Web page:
A gavel rests in a makeshift courtroom at Richmond High School in Richmond, Calif. The local school district has cut the number of student suspensions in half in six years by adopting a youth court program and other new discipline methods.
A gavel rests in a makeshift courtroom at Richmond High School in Richmond, Calif. The local school district has cut the number of student suspensions in half in six years by adopting a youth court program and other new discipline methods. Robyn Gee
Each school year, more than 700,000 California students — predominantly black and Latino — are suspended or expelled.
Robert, a talkative sixth-grader in the city of Richmond, has been suspended three times from his elementary school in the West Contra Costa Unified School District. If he gets suspended one more time, he says, he might get expelled. [NPR has withheld his last name because he is a minor.]
Getting expelled may sound extreme for a kid as young as Robert. But the most recent data in California show almost half of total expulsions statewide cited vague offenses, including "willfully defying the authority of school personnel" and "disruption of school activities."
Some teachers say suspending students from school does not change behavior; it just puts kids further behind and makes it extra difficult for students who rack up multiple suspensions while still in elementary school.
For Megan Macpherson, an elementary school teacher in Richmond, the most stressful part of the process is helping suspended students catch up.
"If I'm in the middle of a math unit and students are gone, that's five new objectives they don't get to learn," she says.
It's also difficult for their classmates if there are collective learning goals a class is trying to meet, says Macpherson, who sometimes "really disagree[s] with suspensions." Many adults in Richmond share her concerns about school discipline and student investment.
"In past years, it's been really hard to keep kids invested in school because once they fall behind, it's embarrassing to be behind their peers," she says. "And [for suspended students] to take that risk to try [to catch up], it's almost too much."
'Back In The Hands Of Teachers'
In Richmond, teachers and school administrators have cut the local district's student suspensions in half in six years, from 14,421 in 2004-2005 to 7,024 in 2010-2011, in part by adopting a youth court program and other new approaches to discipline.
Most elementary school students in Richmond who stay invested end up at Richmond High School, where Assistant Principal Kibby Kleiman is in charge of discipline.
Historically, the high school had high rates of suspension, expulsion and dropout. Suspensions were common for tardiness to class and other minor offenses. Worried that these punishments were keeping too many kids out of the classroom, Richmond High made a plan to reduce those numbers.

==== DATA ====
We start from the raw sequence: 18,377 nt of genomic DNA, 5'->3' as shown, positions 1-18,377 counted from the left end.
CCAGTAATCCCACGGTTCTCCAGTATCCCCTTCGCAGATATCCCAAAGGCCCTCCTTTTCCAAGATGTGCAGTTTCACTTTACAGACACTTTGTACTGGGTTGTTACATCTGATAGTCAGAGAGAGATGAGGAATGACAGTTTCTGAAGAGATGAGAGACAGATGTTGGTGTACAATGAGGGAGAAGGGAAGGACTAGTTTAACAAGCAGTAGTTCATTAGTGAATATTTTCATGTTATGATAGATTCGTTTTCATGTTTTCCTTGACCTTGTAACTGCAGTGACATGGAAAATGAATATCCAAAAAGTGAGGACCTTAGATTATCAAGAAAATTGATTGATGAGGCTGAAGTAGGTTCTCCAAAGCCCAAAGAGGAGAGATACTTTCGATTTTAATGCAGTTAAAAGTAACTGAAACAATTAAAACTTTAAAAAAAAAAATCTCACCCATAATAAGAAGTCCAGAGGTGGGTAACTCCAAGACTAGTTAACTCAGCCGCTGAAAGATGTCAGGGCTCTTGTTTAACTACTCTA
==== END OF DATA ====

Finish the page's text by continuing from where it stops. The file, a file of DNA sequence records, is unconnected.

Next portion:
In the past, a fight between students would have resulted in an automatic five-day suspension.
"We absolutely would have sent the students home," Kleiman says. Today, he says, those same students would stay in school, talk through the problem and agree on a solution.
"Now what we do is put [discipline] back in the hands of teachers and say to teachers, 'You're the first step. What do you want to do to adjudicate this?' " he says.
Evaluating Real Risks
Critics of taking a softer approach to discipline say dropping traditional punishments altogether could compromise school safety. Ken Trump, director of the consulting firm National School Safety and Security Services, says reforms need to be balanced.
"Putting an emphasis on restorative justice and prevention programs only on one hand is no more appropriate than putting all your emphasis or most of your emphasis on security and emergency preparedness on the other hand," Trump says.
According to Trump, "zero tolerance" policies have gotten a bad name because of high-profile cases where administrators lacked common sense. The suspension of a 5-year-old student for swearing may make the news, but Trump says those kinds of cases are not the norm.
"Most school administrators do not get up in the morning, go to work, throw a dart at a dartboard with a bunch of students' names and say, 'I'm going to ruin that student's life,' " he says.
But school administrators are responsible for evaluating real risks like kids bringing guns to school, and Trump sees zero tolerance policies as effective solutions.
A Welcome Alternative
Still, administrators at Richmond High appreciate the flexibility of their new discipline methods. Physical safety issues are still dealt with by staff, but for lesser offenses, the school has adopted a program called "Youth Court." Peers listen to both sides and come up with consequences other than suspension.
On a Thursday afternoon, Richmond High's Youth Court is in full swing as student defense advocate Nestor Guzman makes his opening statement. His client, a 10th-grader, was caught leaving campus during school hours.
"[My client] has admitted that leaving school campus was wrong and is willing to receive Saturday school," Guzman tells the makeshift courtroom.
After a presentation by Guzman and a student prosecutor, the jury, comprised of six seniors, comes to a decision: The student has to write an apology letter to the school counselor, attend tutoring and serve on the jury for the next youth court case — a welcome alternative to a suspension for a student who had already racked up 43 absences this school year.
This story was produced by Youth Radio.